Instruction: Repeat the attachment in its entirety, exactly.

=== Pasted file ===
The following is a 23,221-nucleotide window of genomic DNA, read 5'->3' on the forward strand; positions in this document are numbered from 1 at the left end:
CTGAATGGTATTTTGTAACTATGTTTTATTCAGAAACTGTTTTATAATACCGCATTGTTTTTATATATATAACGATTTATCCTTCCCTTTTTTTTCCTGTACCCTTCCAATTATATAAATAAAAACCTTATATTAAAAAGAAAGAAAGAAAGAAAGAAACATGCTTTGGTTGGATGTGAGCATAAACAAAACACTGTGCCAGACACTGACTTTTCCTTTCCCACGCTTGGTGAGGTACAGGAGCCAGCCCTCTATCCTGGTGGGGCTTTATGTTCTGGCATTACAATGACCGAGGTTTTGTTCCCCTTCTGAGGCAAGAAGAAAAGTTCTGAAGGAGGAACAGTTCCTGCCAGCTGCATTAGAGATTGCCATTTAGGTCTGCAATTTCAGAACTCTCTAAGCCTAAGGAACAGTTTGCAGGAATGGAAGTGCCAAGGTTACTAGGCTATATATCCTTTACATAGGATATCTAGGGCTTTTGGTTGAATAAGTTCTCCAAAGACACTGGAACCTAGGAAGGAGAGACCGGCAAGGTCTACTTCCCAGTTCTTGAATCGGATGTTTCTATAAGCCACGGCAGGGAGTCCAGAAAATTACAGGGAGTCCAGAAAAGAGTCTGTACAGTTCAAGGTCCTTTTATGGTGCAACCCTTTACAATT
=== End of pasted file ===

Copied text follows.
The following is a 23,221-nucleotide window of genomic DNA, read 5'->3' on the forward strand; positions in this document are numbered from 1 at the left end:
CTGAATGGTATTTTGTAACTATGTTTTATTCAGAAACTGTTTTATAATACCGCATTGTTTTTATATATATAACGATTTATCCTTCCCTTTTTTTTCCTGTACCCTTCCAATTATATAAATAAAAACCTTATATTAAAAAGAAAGAAAGAAAGAAAGAAACATGCTTTGGTTGGATGTGAGCATAAACAAAACACTGTGCCAGACACTGACTTTTCCTTTCCCACGCTTGGTGAGGTACAGGAGCCAGCCCTCTATCCTGGTGGGGCTTTATGTTCTGGCATTACAATGACCGAGGTTTTGTTCCCCTTCTGAGGCAAGAAGAAAAGTTCTGAAGGAGGAACAGTTCCTGCCAGCTGCATTAGAGATTGCCATTTAGGTCTGCAATTTCAGAACTCTCTAAGCCTAAGGAACAGTTTGCAGGAATGGAAGTGCCAAGGTTACTAGGCTATATATCCTTTACATAGGATATCTAGGGCTTTTGGTTGAATAAGTTCTCCAAAGACACTGGAACCTAGGAAGGAGAGACCGGCAAGGTCTACTTCCCAGTTCTTGAATCGGATGTTTCTATAAGCCACGGCAGGGAGTCCAGAAAATTACAGGGAGTCCAGAAAAGAGTCTGTACAGTTCAAGGTCCTTTTATGGTGCAACCCTTTACAATT